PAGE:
There is a better plan, one that will eliminate the deficit and create a surplus by 2021, contrary to the Republican plan that continues to blow holes in the current deficit. The "People's Budget" advanced by the Congressional Progressive Caucus doesn't attempt to balance the budget on the backs of the middle class, children and seniors, the most vulnerable among us. It would get our fiscal house in order by eliminating tax breaks for millionaires and billionaires and make sure they pay their fair share. It would close tax loopholes so that well-paid accountants can't reduce the tax obligations of the wealthy and big corporations to zero. It would end the wars in Iraq and Afghanistan, finally bringing our troops home and stop the expenditures of billions of dollars a day in other countries when we need to invest right here at home. It would enact a comprehensive jobs program to put America back to work so there are more taxpayers paying into the Treasury and fewer Americans dependent on the social safety net. It would enact a public health insurance option that will create more competition with private insurance companies and reduce premiums for all Americans. That is the direction we should be taking -- giving more to the people and less to billionaires and Big Oil. It is a responsible approach that will bring hope, opportunity, dignity and fairness back to our public policy. We can do this and we must if we want to ensure that we really are committed to the future and the American Dream.

This appeared in the Santa Barbara News-Press, May 8, 2011


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From Sacramento Bee's Capital Alert: Steinberg considers cuts targeting GOP districts,
Senate President Pro Tem Darrell Steinberg today said he is willing to consider calls to target GOP districts with steeper cuts if legislative Republicans will not vote for taxes or to put taxes on a statewide ballot as part of a budget solution. ... The Sacramento Democrat said he thinks a targeted-cuts scenario like the one state Treasurer Bill Lockyer laid out in an interview with the Bay Area News Group-East Bay's editorial board comes down to "basic fairness." "You don't want to pay for government, well then, you get less of it," he said.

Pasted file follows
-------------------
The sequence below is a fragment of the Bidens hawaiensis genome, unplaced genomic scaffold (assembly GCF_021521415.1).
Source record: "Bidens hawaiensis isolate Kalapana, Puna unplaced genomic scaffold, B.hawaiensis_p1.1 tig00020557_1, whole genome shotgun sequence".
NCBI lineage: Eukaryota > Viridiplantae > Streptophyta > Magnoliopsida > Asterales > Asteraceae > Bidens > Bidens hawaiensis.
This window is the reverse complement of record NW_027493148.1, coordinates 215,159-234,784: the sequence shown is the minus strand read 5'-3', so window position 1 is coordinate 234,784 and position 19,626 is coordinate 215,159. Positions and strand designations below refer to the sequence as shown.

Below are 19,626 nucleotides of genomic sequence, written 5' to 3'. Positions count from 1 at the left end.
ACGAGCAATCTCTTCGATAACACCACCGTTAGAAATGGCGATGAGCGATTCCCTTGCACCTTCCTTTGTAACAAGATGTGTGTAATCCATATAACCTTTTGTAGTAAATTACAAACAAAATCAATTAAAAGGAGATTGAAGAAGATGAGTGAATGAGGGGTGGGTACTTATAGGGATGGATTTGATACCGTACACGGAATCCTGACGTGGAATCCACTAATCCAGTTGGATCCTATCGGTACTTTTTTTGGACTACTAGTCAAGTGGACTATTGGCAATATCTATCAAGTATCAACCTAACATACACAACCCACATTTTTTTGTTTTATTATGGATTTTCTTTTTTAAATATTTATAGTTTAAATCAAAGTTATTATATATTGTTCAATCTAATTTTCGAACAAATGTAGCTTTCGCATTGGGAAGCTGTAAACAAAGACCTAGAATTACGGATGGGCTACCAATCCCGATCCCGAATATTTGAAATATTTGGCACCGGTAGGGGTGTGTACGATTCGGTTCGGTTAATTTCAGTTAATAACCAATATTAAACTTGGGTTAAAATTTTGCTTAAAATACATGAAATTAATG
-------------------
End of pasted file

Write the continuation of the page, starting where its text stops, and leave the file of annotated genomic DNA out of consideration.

This is an interesting approach. They say this is what their constituents demand, so let them get what they want!

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IS IT TIME TO TRY ANOTHER APPROACH?

You've got to give Governor Brown major kudos for his patience and tenacity in trying to make a deal with the Legislature's Republicans. With the state facing a game-changing $26B budget gap, after already reducing general fund spending over the past several years by an estimated $14B, give or take a few billion, the state is at a precipice. Are we going to face the future with great ambition and vision or are we going to fall off a cliff and perhaps never recover our role in the nation and world as the place that "invents the future"? The Democrats have already agreed to a balanced approach and made an additional $12-14B in cuts to close the gap. But where's the rest going to come from? If we want to decimate the state, then the balance will be cuts as well. Say good-bye to quality education-at any level; care for the neediest Californians; public safety; adequate police and fire-services when man-made or natural crisis appears; maintaining and repairing our infrastructure--roads, bridges, sewers; assuring clean air and water and all the other services and programs we take for granted in a civilized world. The list is long and deep. But the Republicans today don't care--in fact, that don't want government to succeed and some are brazen enough to admit it.

Let's face it: Today's Republican "leaders" in the legislature bear no resemblance to those who preceded them and this "new breed" is committed to dismantling government-sponsored efforts, most of which help the poor and middle class. The wealthy continue to accumulate vast amounts of money and the rest of us continue to suffer as a result. While there may be a few of these "leaders" who realize that politics is the art of compromise, they're under so much pressure and, frankly, so spineless in the face of that pressure, that they're just not willing or able to make a deal. Governor Brown is desperately trying to make a deal and put the state in a position so it can recover and once again prosper. But with a 2/3 requirement to do anything meaningful in this state--like raise taxes or put a measure on the ballot without the tedious and time-consuming signature gathering process, Brown can't and won't win. He's got to be at the point where he realizes that he can't work with these people. For those of us who believe that government plays an important and integral role in making society work, we can only hope that the Governor won't, out of desperation, capitulate to the unreasonable demands being put forth by the few Republicans who are taking on the "good-cop" role with the other Republicans as the "bad cop." Demands like a permanent "hard" spending cap is and must be a non-starter, for example. It's simply bad for the future of this state. Of course, the "good cops" continue to put new and different demands on the table---up to 53 at last count, which would cause anyone to pull out his or her hair, so it's a good thing Jerry doesn't have to deal with that problem.